Politics and sainthood: literary representations of St Margaret of Scotland in England and Scotland from the eleventh to the fifteenth century

Harrill, Claire Louise (2017). Politics and sainthood: literary representations of St Margaret of Scotland in England and Scotland from the eleventh to the fifteenth century. University of Birmingham. Ph.D.

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Abstract

This thesis is a study of the literary representation of St Margaret of Scotland in England and Scotland from the eleventh to the fifteenth century. Drawing both on existing developments made towards the understanding of the historical Margaret - and other medieval queens - and on advances in the wider theoretical field of queenship studies and feminist scholarship, it demonstrates the usefulness of reading the textual representation of Margaret as a reflection of contemporary ideas about queens and queenship in England and Scotland across the five centuries it covers. It identifies two key strands in the literary representation of Margaret - Margaret as dynastic mother and Margaret as ideal queen - and reveals how these were used both individually and together on both sides of the Anglo-Scottish border. This thesis demonstrates both that Margaret is something of a lightning-rod for ideas of good queenship and Scottish independent sovereignty, and that these ideas exist in symbiosis with her sanctity. This thesis ends with a consideration of how my literary analysis of the textual representation of Margaret might be used as a case-study to further understanding of the literary representations of other medieval queens.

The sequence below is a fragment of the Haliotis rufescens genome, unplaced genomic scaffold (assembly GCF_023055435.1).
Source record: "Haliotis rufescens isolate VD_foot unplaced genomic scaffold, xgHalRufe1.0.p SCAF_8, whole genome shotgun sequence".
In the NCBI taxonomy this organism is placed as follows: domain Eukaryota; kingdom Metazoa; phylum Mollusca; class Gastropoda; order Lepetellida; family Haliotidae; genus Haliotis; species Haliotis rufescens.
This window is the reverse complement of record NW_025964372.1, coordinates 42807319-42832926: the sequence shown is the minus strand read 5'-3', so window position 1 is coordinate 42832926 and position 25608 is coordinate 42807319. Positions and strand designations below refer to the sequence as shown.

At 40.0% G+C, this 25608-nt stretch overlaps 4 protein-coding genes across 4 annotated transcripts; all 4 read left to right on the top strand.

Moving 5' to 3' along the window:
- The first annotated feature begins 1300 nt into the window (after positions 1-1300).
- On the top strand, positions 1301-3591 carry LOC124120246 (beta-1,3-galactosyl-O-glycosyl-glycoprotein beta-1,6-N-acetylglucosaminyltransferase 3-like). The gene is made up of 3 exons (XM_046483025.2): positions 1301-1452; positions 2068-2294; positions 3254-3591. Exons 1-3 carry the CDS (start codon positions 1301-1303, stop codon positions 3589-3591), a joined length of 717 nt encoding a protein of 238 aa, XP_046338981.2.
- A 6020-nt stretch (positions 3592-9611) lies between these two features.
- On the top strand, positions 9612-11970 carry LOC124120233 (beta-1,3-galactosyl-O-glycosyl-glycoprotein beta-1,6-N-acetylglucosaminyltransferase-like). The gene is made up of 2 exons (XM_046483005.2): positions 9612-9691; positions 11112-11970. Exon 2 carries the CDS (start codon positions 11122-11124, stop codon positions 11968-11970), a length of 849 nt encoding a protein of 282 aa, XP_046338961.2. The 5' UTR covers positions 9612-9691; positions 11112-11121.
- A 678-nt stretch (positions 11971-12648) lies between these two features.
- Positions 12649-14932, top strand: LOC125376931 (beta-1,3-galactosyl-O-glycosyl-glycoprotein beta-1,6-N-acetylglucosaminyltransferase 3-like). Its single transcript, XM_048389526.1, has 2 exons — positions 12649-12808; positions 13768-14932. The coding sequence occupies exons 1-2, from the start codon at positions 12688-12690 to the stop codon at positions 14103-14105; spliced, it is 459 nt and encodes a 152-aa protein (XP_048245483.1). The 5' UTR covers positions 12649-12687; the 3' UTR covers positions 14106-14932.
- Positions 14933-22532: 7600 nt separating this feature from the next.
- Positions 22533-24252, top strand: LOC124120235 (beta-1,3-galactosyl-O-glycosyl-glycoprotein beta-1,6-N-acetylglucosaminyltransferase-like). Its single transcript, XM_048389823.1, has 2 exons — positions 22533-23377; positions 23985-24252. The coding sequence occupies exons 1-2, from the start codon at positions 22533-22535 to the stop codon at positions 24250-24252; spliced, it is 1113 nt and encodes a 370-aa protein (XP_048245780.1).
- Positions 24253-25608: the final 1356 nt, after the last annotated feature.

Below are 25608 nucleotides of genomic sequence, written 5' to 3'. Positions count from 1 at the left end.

Type of Work: Thesis (Doctorates > Ph.D.)
Award Type: Doctorates > Ph.D.
Supervisor(s):
Supervisor(s)EmailORCID
Wingfield Dr, EmilyUNSPECIFIEDUNSPECIFIED
Griffith, DavidUNSPECIFIEDUNSPECIFIED
Licence:
College/Faculty: Colleges (2008 onwards) > College of Arts & Law
School or Department: School of English, Drama and American & Canadian Studies, Department of English Literature
Funders: None/not applicable
Subjects: B Philosophy. Psychology. Religion > BX Christian Denominations
D History General and Old World > D History (General) > D111 Medieval History
P Language and Literature > PE English
P Language and Literature > PN Literature (General) > PN0441 Literary History
URI: http://etheses.bham.ac.uk/id/eprint/7548

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